After the 2016 presidential election, Washington Post Reporter Dan Balz traveled across the upper Midwest speaking with supporters of President Trump about their reactions to his presidency so far.
"This started with a very simple question," Balz told MPR News host Kerri Miller. "And that was, 'What really happened? And why?' ... When 60 percent of the people who voted on election day said they didn't think Donald Trump was qualified to be president, how did he end up as president?"
Balz started by going back to the county where he'd grown up in Northwestern Illinois. In the process of digging through voter data, he discovered that there were about 100 counties nationally that had voted in at least four or five consecutive presidential elections for Democrats and then had "flipped" to Trump. About half of these counties were in the upper Midwest — specifically in eastern Iowa, northwest Illinois, southwest Wisconsin and Minnesota.
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"One of the things I found," Balz said, "was that the longer I kept going and talking to people, the more this became a story of how the country, and particularly Trump voters, were absorbing the Trump presidency."
While most people Balz interviewed agreed Trump was keeping with his promises to put America first economically, others were disappointed in his lack of decorum and early-morning Twitter rantings.
"There is a deeper unease that filters through conversations with some of those who voted for him," Balz wrote in his May 2018 piece for the Washington Post, "a recognition that to gain something, they must give something — that to see policy changes they favor they must tolerate behavior they sometimes find inexcusable."
Balz joined Miller to discuss his reporting, and to hear from MPR News listeners about their own feelings on Trump's tenure so far.
A listener named Cynthia — a self-described Christian, a veteran and Trump voter — called to say she knows Trump's not perfect, but, she said, "That man has a spine. And that's what we need in this country: a president with backbone. I'm taking more money home in my paycheck than I did. We've got our embassy in Jerusalem, and he is finally protecting Christians for a change."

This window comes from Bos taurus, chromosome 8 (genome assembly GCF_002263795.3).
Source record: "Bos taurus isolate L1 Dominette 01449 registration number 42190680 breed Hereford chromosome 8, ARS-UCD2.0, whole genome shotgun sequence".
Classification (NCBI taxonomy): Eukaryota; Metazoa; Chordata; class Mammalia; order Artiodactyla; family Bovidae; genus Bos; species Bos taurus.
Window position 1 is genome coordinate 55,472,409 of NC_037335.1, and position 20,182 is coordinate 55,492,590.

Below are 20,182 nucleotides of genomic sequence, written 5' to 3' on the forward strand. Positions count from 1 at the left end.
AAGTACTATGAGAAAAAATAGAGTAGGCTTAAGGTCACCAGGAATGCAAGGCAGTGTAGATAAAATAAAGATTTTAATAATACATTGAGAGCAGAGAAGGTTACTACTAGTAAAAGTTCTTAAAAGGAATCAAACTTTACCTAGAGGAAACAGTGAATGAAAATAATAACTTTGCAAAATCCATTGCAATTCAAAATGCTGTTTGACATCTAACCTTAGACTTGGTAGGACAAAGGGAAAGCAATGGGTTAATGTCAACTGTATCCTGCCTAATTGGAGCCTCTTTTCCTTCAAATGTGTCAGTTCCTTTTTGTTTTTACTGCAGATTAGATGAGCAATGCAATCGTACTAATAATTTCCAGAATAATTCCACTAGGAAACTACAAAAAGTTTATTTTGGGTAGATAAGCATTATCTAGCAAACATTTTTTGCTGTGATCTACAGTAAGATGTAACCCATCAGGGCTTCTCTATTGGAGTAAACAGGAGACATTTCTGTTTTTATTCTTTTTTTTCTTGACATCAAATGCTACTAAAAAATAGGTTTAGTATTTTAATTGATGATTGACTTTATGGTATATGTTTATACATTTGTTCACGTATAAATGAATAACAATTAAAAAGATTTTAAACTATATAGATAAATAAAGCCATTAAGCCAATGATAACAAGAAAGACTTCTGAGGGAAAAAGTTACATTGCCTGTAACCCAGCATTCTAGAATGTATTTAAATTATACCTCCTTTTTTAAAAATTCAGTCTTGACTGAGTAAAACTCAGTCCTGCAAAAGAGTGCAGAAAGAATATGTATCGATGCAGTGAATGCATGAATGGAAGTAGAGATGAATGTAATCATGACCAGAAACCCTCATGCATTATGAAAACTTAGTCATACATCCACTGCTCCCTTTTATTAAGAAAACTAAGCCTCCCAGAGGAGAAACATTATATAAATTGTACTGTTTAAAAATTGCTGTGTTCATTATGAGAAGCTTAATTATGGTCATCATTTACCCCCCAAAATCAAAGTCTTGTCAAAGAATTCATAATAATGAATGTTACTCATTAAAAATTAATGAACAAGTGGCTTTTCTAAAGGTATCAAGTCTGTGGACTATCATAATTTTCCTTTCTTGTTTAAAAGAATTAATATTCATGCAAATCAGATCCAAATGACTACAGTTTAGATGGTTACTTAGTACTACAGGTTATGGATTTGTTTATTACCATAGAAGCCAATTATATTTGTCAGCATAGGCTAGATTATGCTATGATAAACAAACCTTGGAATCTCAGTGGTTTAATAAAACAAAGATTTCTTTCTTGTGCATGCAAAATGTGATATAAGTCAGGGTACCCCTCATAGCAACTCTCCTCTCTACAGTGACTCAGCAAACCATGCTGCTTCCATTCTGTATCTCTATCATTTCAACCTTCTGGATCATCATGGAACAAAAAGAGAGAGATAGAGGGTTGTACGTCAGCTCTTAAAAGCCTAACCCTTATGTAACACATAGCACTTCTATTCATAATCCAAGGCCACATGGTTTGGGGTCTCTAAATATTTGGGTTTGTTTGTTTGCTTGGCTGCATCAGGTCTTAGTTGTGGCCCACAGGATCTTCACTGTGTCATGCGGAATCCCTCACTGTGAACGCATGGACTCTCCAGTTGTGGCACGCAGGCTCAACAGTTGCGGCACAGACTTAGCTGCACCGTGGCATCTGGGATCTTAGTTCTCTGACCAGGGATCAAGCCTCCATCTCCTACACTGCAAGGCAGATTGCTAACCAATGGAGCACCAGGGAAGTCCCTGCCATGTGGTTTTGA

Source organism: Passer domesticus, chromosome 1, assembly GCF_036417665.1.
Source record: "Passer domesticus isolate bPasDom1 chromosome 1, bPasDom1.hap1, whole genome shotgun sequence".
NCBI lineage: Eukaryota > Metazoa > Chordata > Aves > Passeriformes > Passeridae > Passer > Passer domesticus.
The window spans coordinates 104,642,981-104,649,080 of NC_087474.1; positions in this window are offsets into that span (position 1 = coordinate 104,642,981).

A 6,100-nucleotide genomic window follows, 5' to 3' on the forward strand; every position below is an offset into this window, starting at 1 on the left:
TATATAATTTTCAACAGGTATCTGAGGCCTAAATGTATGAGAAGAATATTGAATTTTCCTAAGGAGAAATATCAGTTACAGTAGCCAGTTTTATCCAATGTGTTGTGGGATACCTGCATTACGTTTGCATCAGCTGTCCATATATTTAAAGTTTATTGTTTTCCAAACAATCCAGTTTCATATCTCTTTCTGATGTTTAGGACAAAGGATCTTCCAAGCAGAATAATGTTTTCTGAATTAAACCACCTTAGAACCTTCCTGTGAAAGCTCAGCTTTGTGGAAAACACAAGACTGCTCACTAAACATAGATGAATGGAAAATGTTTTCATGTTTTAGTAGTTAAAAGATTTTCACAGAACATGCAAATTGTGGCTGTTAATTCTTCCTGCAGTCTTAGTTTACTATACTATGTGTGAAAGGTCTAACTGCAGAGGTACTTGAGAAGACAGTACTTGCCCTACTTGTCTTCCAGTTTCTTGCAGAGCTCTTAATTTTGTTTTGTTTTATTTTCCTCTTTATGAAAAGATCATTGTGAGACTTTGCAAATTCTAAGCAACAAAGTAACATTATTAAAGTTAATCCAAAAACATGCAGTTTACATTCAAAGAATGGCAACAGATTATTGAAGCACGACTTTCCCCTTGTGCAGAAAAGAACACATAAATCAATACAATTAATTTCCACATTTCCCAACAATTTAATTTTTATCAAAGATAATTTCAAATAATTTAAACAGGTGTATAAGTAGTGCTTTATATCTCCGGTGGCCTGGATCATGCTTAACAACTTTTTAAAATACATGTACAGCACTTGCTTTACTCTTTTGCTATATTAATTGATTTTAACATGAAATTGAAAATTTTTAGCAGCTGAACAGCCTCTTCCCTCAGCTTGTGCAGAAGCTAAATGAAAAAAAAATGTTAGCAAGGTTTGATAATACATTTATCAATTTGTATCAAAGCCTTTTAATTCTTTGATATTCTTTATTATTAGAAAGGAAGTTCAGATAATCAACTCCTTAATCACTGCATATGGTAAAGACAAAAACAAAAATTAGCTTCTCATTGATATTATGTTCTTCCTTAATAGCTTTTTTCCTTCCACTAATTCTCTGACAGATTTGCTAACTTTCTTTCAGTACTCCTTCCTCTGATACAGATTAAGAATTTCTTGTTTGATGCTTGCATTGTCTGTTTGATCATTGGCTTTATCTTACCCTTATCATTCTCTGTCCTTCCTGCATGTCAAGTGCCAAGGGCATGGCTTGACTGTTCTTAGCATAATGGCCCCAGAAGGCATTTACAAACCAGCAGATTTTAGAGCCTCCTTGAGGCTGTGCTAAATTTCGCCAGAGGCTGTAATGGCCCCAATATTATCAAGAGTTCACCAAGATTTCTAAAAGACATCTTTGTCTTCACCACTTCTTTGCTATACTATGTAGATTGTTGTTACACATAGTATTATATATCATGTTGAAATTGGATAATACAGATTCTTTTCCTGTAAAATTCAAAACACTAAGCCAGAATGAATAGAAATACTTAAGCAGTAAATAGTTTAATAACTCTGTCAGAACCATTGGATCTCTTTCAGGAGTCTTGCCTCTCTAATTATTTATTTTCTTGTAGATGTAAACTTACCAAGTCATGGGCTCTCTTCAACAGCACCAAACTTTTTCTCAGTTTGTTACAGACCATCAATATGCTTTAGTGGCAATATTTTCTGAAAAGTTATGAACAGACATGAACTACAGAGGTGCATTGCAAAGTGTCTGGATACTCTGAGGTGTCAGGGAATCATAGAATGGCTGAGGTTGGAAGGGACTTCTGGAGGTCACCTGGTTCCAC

Balz said this was a common sentiment from the people he interviewed. "There's a kind of category of voter that I found when I was traveling intermittently throughout the Midwest," he said. "They are the people who were not sure what to do in 2016, but were attracted to Donald Trump for a variety of reasons ... and to the degree to which he says or does things that upset them or unnerve them. At this point they're willing to put that aside because they think, on balance, he's doing the kinds of things that they wanted."
Several listeners called in to say they had been longtime Democrats who voted for President Trump. Dennis, a 50-year union member and lifelong Democrat from Rochester, said he voted for Trump because he thinks the Democrats have come to stand for three issues he doesn't support: gay marriage, abortion and illegal immigration. "And I can't take that anymore," Dennis said.
Balz said that echoes the way many of his interviewees felt about the Democratic Party. Democrats "think the economic message they have talked about for many years is enough to attract those voters," Balz said. "But I think that the cultural and social issues that people see as being priorities of the Democratic party don't sit well with voters like this. And it was a way that Trump was able to reach that."
Use the audio player above to hear the full discussion.